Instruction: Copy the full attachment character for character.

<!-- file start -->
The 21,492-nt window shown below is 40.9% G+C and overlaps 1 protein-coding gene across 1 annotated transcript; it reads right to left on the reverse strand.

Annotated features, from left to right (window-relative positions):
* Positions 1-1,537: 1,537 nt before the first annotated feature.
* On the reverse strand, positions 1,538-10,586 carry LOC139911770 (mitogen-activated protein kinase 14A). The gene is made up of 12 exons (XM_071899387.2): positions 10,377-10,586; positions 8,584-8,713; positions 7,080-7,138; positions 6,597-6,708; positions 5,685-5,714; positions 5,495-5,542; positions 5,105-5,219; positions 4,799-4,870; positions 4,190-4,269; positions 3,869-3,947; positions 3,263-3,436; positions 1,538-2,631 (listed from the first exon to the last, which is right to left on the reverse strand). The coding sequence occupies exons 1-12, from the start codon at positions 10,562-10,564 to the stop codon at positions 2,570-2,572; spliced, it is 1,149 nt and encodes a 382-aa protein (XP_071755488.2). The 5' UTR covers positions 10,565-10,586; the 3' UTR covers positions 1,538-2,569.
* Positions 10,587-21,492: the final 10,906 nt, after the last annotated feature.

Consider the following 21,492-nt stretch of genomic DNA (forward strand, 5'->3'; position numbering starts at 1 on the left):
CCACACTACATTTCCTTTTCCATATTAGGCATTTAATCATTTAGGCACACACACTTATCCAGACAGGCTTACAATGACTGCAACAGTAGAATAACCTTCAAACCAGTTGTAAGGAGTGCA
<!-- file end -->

The 21,492-nt window shown below is 40.9% G+C and overlaps 1 protein-coding gene across 1 annotated transcript; it reads right to left on the reverse strand.

Annotated features, from left to right (window-relative positions):
* Positions 1-1,537: 1,537 nt before the first annotated feature.
* On the reverse strand, positions 1,538-10,586 carry LOC139911770 (mitogen-activated protein kinase 14A). The gene is made up of 12 exons (XM_071899387.2): positions 10,377-10,586; positions 8,584-8,713; positions 7,080-7,138; positions 6,597-6,708; positions 5,685-5,714; positions 5,495-5,542; positions 5,105-5,219; positions 4,799-4,870; positions 4,190-4,269; positions 3,869-3,947; positions 3,263-3,436; positions 1,538-2,631 (listed from the first exon to the last, which is right to left on the reverse strand). The coding sequence occupies exons 1-12, from the start codon at positions 10,562-10,564 to the stop codon at positions 2,570-2,572; spliced, it is 1,149 nt and encodes a 382-aa protein (XP_071755488.2). The 5' UTR covers positions 10,565-10,586; the 3' UTR covers positions 1,538-2,569.
* Positions 10,587-21,492: the final 10,906 nt, after the last annotated feature.

Consider the following 21,492-nt stretch of genomic DNA (forward strand, 5'->3'; position numbering starts at 1 on the left):
CCACACTACATTTCCTTTTCCATATTAGGCATTTAATCATTTAGGCACACACACTTATCCAGACAGGCTTACAATGACTGCAACAGTAGAATAACCTTCAAACCAGTTGTAAGGAGTGCA